I was looking for a homemade segulah – some way to acquire a zechus that would help me finish the book I’d been writing, on and off, for the past ten years. So when Rivkah called asking to set a time for some pro bono marketing advice it was hard to say no. Of course, it was also hard to say yes, since I had pressing deadlines that seemingly came before free brainstorming over a cup of tea. I promised her we’d sit down together a few weeks later. Then I piggy-backed on Rivkah’s enormous zechuyos and began davening, asking Hashem to help me get my book and other assignments done, so I would have time available to help Rivkah.
It worked. I joyfully submitted my re-re-re-re-re-revised final-final file for the book and eventually even put up some water to boil in the kettle. Rivkah left our meeting with a promising list of new directions and strategic alliances, but I was only half peaceful. I was happy to have made the time to help, yet I still heard a little voice saying: ‘You have no business helping market someone else when you really should go market yourself.’
Hashem did not let me feel that way for long. The very next day, an acquaintance emailed me, offering an unexpected assignment that was a perfect fit, and that booked me solid for the next month and a half. I helped market Rivkah and Hashem marketed me.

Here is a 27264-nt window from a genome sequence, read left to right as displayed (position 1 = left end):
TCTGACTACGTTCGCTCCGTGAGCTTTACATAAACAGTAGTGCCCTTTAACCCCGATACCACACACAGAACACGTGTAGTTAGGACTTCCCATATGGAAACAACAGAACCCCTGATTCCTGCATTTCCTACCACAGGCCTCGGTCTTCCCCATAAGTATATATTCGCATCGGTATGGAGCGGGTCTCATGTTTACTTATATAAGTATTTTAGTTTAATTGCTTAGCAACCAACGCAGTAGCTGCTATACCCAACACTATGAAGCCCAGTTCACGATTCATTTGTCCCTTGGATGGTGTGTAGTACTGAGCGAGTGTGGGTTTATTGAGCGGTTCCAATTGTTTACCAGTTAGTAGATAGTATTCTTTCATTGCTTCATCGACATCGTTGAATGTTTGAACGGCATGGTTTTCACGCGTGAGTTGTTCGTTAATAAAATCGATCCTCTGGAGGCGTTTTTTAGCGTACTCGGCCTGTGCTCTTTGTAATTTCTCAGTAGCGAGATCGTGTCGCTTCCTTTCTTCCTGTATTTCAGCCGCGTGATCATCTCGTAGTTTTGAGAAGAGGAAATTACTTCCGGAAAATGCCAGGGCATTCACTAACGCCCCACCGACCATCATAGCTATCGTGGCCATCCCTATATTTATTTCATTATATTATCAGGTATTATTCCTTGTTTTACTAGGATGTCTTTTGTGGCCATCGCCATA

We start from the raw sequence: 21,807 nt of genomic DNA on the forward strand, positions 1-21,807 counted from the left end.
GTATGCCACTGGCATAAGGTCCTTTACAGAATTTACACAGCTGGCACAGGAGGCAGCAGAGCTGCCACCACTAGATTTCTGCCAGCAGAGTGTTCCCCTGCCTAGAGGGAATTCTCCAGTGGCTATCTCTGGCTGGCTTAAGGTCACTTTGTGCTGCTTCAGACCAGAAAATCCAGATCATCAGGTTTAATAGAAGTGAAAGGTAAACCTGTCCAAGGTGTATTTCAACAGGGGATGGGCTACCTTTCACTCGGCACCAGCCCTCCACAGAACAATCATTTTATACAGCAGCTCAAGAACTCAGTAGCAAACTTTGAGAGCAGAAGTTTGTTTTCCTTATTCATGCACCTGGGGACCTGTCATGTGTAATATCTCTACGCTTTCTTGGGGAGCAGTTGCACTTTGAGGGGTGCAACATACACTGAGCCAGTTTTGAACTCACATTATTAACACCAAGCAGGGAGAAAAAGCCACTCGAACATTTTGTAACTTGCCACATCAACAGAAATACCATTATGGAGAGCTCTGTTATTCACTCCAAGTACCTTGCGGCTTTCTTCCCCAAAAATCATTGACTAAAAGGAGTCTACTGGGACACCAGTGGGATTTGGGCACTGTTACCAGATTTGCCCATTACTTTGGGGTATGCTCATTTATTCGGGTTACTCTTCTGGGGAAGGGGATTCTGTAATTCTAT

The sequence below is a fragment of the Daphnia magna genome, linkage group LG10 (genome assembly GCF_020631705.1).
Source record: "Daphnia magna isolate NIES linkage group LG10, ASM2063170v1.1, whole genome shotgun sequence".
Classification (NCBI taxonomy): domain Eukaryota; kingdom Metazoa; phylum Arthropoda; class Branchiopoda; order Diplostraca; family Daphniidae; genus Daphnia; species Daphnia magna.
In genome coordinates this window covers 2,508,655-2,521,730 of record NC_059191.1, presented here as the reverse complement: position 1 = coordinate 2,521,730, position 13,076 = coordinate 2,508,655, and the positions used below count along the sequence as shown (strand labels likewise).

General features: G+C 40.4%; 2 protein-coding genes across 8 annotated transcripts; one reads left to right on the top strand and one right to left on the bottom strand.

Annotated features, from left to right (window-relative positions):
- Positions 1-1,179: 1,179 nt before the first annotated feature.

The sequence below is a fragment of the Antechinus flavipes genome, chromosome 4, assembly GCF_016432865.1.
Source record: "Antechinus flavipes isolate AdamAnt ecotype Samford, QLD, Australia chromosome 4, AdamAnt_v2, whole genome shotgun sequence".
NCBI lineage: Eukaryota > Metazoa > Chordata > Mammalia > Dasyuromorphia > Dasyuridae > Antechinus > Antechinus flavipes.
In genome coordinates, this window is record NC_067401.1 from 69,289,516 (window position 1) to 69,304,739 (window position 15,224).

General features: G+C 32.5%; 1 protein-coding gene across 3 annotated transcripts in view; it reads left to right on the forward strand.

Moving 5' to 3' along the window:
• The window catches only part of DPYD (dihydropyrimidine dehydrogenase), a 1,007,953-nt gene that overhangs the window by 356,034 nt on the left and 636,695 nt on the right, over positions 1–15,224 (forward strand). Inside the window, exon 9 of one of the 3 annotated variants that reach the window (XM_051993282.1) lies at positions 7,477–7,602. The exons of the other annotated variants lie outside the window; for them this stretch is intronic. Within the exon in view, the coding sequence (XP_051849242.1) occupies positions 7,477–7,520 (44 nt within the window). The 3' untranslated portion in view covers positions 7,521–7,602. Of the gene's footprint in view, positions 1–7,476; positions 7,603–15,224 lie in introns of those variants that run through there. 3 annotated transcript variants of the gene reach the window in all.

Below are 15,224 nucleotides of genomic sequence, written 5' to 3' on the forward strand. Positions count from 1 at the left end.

At times when we do something difficult, we immediately see the wave of good it has brought back to us. Other times we only see what a good deed leads to after years, or decades. And sometimes, we are not privy to the ‘end of the story’ at all.
The Blum and Solomon families navigate very challenging and dramatic lives. How else could it be for children whose parents live 6,000 miles away?
Why are the Blum children living with their grandparents in Israel while their widowed mother Tamar is alone in New York? They were only supposed to go for a visit. Will their grandparents’ unlimited hospitality be good for them in the long run?
When Tamar makes the ultimate sacrifice for her employer, will she be left to pay the price for her unusual heroism?
When Ruthie tries to cut Mimi out of her life, will it destroy Mimi or save them both?
Why doesn’t Ari Solomon know who his father is? When he finds out, and is forced by the Mossad to reunite with him, can any good can come out of it?
Journey along with the families of Common Denominator and savor their days. Watch your heart beat a little faster, as you wonder what happens next. Wouldn’t it be nice if we could daven for the characters in a novel? Then we could ask for a ‘happily ever after,’ every time…
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